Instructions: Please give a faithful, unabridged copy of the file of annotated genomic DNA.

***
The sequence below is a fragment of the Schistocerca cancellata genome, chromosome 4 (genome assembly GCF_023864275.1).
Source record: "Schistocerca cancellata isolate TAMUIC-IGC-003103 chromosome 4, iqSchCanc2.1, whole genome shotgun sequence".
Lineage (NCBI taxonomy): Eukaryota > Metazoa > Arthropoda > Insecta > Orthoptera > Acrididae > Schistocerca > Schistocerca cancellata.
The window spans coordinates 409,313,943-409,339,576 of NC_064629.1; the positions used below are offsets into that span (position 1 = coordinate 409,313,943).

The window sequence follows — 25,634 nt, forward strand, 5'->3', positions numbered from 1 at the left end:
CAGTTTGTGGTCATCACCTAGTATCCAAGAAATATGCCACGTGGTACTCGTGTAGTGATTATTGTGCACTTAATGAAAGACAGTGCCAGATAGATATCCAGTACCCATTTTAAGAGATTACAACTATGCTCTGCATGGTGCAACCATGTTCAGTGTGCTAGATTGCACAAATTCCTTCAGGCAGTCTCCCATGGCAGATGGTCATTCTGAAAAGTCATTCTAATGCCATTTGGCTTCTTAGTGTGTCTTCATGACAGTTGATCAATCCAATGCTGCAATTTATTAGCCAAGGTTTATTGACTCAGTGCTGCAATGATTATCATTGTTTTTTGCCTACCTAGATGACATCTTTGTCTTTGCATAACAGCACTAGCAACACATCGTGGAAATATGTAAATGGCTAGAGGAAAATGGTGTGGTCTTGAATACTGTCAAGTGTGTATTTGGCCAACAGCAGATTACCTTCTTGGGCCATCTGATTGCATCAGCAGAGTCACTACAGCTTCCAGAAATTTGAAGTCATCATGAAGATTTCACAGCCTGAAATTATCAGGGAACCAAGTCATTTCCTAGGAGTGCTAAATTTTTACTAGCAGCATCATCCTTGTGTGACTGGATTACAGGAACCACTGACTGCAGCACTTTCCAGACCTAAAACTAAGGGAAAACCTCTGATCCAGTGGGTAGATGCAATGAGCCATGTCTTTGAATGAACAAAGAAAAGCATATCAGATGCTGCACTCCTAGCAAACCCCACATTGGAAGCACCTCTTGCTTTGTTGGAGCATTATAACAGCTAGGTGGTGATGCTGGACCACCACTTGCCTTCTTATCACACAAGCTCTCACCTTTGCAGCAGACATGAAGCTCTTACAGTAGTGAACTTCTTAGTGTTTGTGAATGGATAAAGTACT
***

The sequence below is a fragment of the Schistocerca cancellata genome, chromosome 4 (genome assembly GCF_023864275.1).
Source record: "Schistocerca cancellata isolate TAMUIC-IGC-003103 chromosome 4, iqSchCanc2.1, whole genome shotgun sequence".
Lineage (NCBI taxonomy): Eukaryota > Metazoa > Arthropoda > Insecta > Orthoptera > Acrididae > Schistocerca > Schistocerca cancellata.
The window spans coordinates 409,313,943-409,339,576 of NC_064629.1; the positions used below are offsets into that span (position 1 = coordinate 409,313,943).

The window sequence follows — 25,634 nt, forward strand, 5'->3', positions numbered from 1 at the left end:
CAGTTTGTGGTCATCACCTAGTATCCAAGAAATATGCCACGTGGTACTCGTGTAGTGATTATTGTGCACTTAATGAAAGACAGTGCCAGATAGATATCCAGTACCCATTTTAAGAGATTACAACTATGCTCTGCATGGTGCAACCATGTTCAGTGTGCTAGATTGCACAAATTCCTTCAGGCAGTCTCCCATGGCAGATGGTCATTCTGAAAAGTCATTCTAATGCCATTTGGCTTCTTAGTGTGTCTTCATGACAGTTGATCAATCCAATGCTGCAATTTATTAGCCAAGGTTTATTGACTCAGTGCTGCAATGATTATCATTGTTTTTTGCCTACCTAGATGACATCTTTGTCTTTGCATAACAGCACTAGCAACACATCGTGGAAATATGTAAATGGCTAGAGGAAAATGGTGTGGTCTTGAATACTGTCAAGTGTGTATTTGGCCAACAGCAGATTACCTTCTTGGGCCATCTGATTGCATCAGCAGAGTCACTACAGCTTCCAGAAATTTGAAGTCATCATGAAGATTTCACAGCCTGAAATTATCAGGGAACCAAGTCATTTCCTAGGAGTGCTAAATTTTTACTAGCAGCATCATCCTTGTGTGACTGGATTACAGGAACCACTGACTGCAGCACTTTCCAGACCTAAAACTAAGGGAAAACCTCTGATCCAGTGGGTAGATGCAATGAGCCATGTCTTTGAATGAACAAAGAAAAGCATATCAGATGCTGCACTCCTAGCAAACCCCACATTGGAAGCACCTCTTGCTTTGTTGGAGCATTATAACAGCTAGGTGGTGATGCTGGACCACCACTTGCCTTCTTATCACACAAGCTCTCACCTTTGCAGCAGACATGAAGCTCTTACAGTAGTGAACTTCTTAGTGTTTGTGAATGGATAAAGTACT